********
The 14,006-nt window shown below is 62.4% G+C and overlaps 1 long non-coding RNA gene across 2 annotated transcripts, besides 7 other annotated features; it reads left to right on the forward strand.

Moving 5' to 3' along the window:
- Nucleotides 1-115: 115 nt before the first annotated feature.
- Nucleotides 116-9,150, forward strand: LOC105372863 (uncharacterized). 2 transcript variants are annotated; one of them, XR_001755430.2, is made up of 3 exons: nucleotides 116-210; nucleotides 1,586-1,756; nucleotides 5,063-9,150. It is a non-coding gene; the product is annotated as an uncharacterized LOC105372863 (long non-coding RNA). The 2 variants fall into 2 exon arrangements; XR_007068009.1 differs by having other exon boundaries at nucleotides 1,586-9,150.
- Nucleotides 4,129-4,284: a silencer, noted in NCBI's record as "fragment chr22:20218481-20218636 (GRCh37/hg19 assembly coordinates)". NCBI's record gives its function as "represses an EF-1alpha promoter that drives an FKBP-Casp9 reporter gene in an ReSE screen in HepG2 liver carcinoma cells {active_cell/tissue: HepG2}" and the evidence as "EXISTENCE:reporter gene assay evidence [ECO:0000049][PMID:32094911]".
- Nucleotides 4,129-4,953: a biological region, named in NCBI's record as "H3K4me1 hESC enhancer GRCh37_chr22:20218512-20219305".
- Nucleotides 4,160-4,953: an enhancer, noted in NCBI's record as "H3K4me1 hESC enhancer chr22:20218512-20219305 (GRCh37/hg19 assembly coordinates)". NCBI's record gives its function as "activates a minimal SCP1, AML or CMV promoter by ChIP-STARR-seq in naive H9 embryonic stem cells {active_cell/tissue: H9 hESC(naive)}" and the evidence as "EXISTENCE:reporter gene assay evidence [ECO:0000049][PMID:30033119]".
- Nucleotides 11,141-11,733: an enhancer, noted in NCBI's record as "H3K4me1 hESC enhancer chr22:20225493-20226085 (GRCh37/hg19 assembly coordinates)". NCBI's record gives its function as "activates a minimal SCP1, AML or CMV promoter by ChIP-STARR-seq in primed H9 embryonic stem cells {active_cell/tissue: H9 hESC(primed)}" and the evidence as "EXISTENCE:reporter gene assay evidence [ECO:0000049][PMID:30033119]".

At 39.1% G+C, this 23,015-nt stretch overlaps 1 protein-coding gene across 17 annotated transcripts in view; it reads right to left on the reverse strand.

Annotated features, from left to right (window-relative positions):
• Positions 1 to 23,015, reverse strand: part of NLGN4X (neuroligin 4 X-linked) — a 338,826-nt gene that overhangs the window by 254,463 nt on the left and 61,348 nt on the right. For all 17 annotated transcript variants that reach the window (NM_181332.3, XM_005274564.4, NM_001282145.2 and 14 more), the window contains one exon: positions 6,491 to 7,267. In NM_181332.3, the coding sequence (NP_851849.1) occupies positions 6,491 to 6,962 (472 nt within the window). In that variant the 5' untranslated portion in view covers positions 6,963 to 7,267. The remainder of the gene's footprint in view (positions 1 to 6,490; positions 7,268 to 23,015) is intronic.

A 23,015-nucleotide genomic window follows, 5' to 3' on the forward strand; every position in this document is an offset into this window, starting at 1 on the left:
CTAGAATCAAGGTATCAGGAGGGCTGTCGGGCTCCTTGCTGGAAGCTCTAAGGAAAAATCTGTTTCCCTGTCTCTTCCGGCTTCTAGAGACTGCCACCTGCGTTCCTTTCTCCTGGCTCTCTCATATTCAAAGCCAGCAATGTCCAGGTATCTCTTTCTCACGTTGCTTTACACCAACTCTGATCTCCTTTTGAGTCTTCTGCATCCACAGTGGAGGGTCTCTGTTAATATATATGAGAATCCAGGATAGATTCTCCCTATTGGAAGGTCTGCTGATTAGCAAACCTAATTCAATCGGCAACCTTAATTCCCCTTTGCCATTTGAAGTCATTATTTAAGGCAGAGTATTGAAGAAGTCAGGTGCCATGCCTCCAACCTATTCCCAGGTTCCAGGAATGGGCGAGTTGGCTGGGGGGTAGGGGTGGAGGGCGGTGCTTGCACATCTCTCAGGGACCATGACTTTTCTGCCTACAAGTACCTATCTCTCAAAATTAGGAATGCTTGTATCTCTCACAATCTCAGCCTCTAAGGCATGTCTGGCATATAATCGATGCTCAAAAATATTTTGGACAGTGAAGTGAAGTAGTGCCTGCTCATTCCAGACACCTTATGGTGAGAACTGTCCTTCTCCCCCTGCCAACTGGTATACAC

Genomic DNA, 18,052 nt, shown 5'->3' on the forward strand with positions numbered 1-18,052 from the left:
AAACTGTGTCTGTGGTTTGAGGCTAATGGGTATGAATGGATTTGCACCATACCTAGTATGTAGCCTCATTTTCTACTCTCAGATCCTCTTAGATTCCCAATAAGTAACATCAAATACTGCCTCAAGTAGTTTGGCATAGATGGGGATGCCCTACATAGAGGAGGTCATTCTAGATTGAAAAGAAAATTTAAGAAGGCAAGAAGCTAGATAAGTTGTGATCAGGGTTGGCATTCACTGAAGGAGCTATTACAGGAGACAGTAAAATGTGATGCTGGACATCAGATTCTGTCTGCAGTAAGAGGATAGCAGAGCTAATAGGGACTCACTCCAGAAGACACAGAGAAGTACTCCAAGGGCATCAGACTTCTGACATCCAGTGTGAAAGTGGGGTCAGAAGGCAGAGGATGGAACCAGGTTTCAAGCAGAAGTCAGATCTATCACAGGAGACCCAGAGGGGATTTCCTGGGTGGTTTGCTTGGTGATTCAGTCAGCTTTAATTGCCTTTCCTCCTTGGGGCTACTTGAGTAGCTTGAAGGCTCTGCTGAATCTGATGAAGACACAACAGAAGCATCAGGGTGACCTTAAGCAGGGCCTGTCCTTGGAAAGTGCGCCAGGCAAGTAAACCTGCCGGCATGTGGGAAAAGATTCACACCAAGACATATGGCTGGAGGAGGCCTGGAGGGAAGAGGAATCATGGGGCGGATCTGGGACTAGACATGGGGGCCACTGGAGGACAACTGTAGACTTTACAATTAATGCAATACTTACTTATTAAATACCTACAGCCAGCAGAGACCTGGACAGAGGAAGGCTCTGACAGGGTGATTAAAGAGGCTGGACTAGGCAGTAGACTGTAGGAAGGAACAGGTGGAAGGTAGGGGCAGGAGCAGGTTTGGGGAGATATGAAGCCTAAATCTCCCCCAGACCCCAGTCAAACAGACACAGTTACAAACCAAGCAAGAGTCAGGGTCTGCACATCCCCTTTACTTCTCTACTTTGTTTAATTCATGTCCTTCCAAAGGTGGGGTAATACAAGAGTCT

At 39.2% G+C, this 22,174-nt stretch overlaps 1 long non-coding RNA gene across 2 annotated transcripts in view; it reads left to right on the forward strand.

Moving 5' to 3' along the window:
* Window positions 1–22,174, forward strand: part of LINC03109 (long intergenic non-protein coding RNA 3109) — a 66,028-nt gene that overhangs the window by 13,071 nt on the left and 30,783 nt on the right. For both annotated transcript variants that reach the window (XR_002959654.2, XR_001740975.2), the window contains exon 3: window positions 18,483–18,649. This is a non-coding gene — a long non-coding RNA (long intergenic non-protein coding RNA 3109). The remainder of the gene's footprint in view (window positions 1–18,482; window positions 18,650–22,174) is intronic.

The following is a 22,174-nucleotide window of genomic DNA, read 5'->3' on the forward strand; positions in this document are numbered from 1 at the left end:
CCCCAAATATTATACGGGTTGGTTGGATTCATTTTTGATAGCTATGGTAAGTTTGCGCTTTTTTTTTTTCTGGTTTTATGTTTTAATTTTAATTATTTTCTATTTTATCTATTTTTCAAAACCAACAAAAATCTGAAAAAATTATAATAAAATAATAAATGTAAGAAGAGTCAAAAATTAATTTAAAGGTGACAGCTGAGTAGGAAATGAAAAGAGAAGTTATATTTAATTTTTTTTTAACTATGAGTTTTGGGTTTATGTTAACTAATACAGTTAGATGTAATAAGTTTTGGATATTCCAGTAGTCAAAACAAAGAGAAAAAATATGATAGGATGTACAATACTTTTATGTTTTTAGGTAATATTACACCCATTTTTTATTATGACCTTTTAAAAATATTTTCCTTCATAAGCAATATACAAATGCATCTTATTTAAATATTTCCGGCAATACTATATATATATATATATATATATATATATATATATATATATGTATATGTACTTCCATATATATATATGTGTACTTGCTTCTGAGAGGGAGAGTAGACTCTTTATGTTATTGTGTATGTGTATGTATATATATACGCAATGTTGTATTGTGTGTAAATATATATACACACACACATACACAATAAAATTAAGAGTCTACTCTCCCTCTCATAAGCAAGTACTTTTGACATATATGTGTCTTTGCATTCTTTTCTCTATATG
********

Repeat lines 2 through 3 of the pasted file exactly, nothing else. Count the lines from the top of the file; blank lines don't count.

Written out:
Moving 5' to 3' along the window:
- Nucleotides 1-115: 115 nt before the first annotated feature.